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The Democratic Convention

Protest Watch

August 15, 2000

They come from New York City, Seattle, East Los Angeles, Santa Monica and, of course, Berkeley. When their voices blend it can be tough to figure out what they're saying. The following is a sample of the issues championed by those taking to the streets this week:

Anti-Globalization Movement

Many of the organizations fighting free trade and multinational corporations are clusters of mainly white, middle-class, professional activists who rely on position papers, street theater and organized civil disobedience to deliver their message.

San Francisco-based Global Exchange is in the vanguard of this movement, helping spearhead protests against the World Trade Organization in Seattle last year and organizing campaigns against American companies like the Gap that activists say benefit from sweatshop labor. United Students Against Sweatshops is a national network of college students that has pressured many universities into keeping clothes made in sweatshops out of their campus stores.

The anti-globalization movement has a local wing in the Southern California Fair Trade Network, a coalition built by protest veterans before the Seattle demonstrations. And members of Communist and Socialist parties, from old-timers with the Peace and Freedom Party in Los Angeles to the red-clad national Young Communist Brigade, will add their Marxist critiques.


The U.S. environmental movement looks much like the anti-globalization movement that it spawned: middle-class, professional protesters who go to varying extremes to protect nature.

The Pacific Northwest is a hotbed, home to both professional forest activists and so-called green anarchists, who want to return society to a "primitive," natural state. Tactics range from lobbying and letter-writing to "tree sits" in redwoods that are about to be logged.

The San Francisco-based Rainforest Action Network is one of many environmental organizations closely allied with Global Exchange and other professional Bay Area activist groups. It opposes corporate exploitation in the Third World and has championed the case of the U'wa people in northeastern Colombia, who have threatened mass suicide if their land is used for oil exploration by Occidental Petroleum.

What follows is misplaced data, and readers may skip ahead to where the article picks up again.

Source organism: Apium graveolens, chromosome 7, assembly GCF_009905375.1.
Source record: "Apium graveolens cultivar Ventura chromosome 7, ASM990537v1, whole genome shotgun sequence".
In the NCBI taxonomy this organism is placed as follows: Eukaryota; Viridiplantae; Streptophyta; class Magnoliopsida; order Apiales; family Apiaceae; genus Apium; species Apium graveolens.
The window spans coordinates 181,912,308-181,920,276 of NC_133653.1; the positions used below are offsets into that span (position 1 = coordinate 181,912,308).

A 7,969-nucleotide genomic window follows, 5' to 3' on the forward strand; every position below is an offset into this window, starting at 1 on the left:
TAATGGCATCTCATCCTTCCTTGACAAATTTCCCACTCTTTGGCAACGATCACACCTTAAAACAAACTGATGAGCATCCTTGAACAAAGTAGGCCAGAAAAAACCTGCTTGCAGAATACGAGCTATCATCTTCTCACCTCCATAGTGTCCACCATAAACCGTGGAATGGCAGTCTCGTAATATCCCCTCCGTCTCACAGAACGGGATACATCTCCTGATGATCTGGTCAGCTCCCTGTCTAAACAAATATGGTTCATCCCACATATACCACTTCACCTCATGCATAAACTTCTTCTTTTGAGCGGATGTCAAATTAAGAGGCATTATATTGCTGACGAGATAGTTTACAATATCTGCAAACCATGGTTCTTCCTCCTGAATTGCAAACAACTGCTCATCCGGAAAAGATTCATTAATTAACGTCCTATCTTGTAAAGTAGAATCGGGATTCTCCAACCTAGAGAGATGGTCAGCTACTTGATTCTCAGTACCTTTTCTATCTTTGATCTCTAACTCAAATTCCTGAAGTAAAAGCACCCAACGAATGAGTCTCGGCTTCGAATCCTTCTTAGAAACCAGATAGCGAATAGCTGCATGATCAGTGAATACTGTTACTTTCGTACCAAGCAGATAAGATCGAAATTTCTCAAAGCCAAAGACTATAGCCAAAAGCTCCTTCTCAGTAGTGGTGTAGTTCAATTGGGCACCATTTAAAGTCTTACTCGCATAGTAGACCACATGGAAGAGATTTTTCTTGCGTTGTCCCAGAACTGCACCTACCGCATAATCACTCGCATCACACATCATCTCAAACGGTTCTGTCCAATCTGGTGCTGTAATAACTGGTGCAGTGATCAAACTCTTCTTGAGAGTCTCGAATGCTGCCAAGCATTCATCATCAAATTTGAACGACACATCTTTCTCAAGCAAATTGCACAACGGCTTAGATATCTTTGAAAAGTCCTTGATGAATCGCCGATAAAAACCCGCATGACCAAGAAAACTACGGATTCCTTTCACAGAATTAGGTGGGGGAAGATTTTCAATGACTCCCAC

There are local issues in the mix. Friends of the Ballona Wetlands, toting puppets of the endangered frogs of that area, will demonstrate against the planned Playa Vista development, saying it will kill the frogs. Communities for a Better Environment, another Los Angeles-based group, concerned with inner-city pollution, is alarmed by reports of toxic waste at a local public housing project and by plans to build factories in densely populated southeast Los Angeles County.

Opponents of Prisons And Police Brutality

One theme of the Los Angeles protests is merging global and local issues. San Francisco-based Just Act tries to do that by making the case that the system that profits from globalization also profits from increased incarceration of minorities. The group, which mobilizes minority youths and others, cites the increasing number of private companies, such as Corrections Corp. of America, that build prisons for the United States' burgeoning inmate population.

Youth Organizing Communities is one group that has led marches of hundreds of urban high school students against get-tough crime legislation, such as the three-strikes law and the most recent, Proposition 21, which makes it far easier to try teenagers as adults. Activists insist these laws help spawn police corruption and brutality, which they hope to highlight on the LAPD's home turf.

Coalition Against Police Abuse has been based in South-Central Los Angeles for decades and alleges that the LAPD brutalizes minorities. Religious groups and youth activist organizations such as Refuse and Resist are leading a national campaign. They have championed the case of former radical journalist and convicted cop killer Mumia Abu-Jamal, on Pennsylvania's death row, whose supporters contend he was framed by police.

Generally, anti-police-abuse groups are less likely to engage in civil disobedience or street theater than their roving, professional counterparts in the environmental and anti-globalization movements. The same is true for members of immigrant rights groups, some of whom could not afford to be arrested.

Immigration Supporters

As befits the immigrant capital that will host their actions, protesters in Los Angeles hope to draw attention to immigration issues. They will carry wooden crosses to represent the hundreds of Mexicans who die crossing the U.S. border. They will march to sweatshops that they say exploit immigrant labor. They are also demanding amnesty for illegal immigrants, which would offer protection under labor laws, additional U.S. benefits and the right to unionize.

Local groups of Latino immigrants such as the Coalition for Humane Immigrant Rights, El Rescate and the Central American Resource Center are joining organized labor and environmental groups in demanding amnesty, as is the Korean Immigrant Workers Assn. Some of these groups have ties to elected officials and specialize in peaceful, legal marches and demonstrations.


Women's groups such as the national Every Mother Is a Working Mother network of mothers and grandmothers hope to draw attention to the plight of women in a global economy.

Women's groups and the Los Angeles Coalition to End Hunger and Homelessness will criticize welfare reform as part of a shift from family-friendly social programs to military spending. The Bus Riders Union uses street theater to make its point: that favoring rail transit reflects government bias against the poor.

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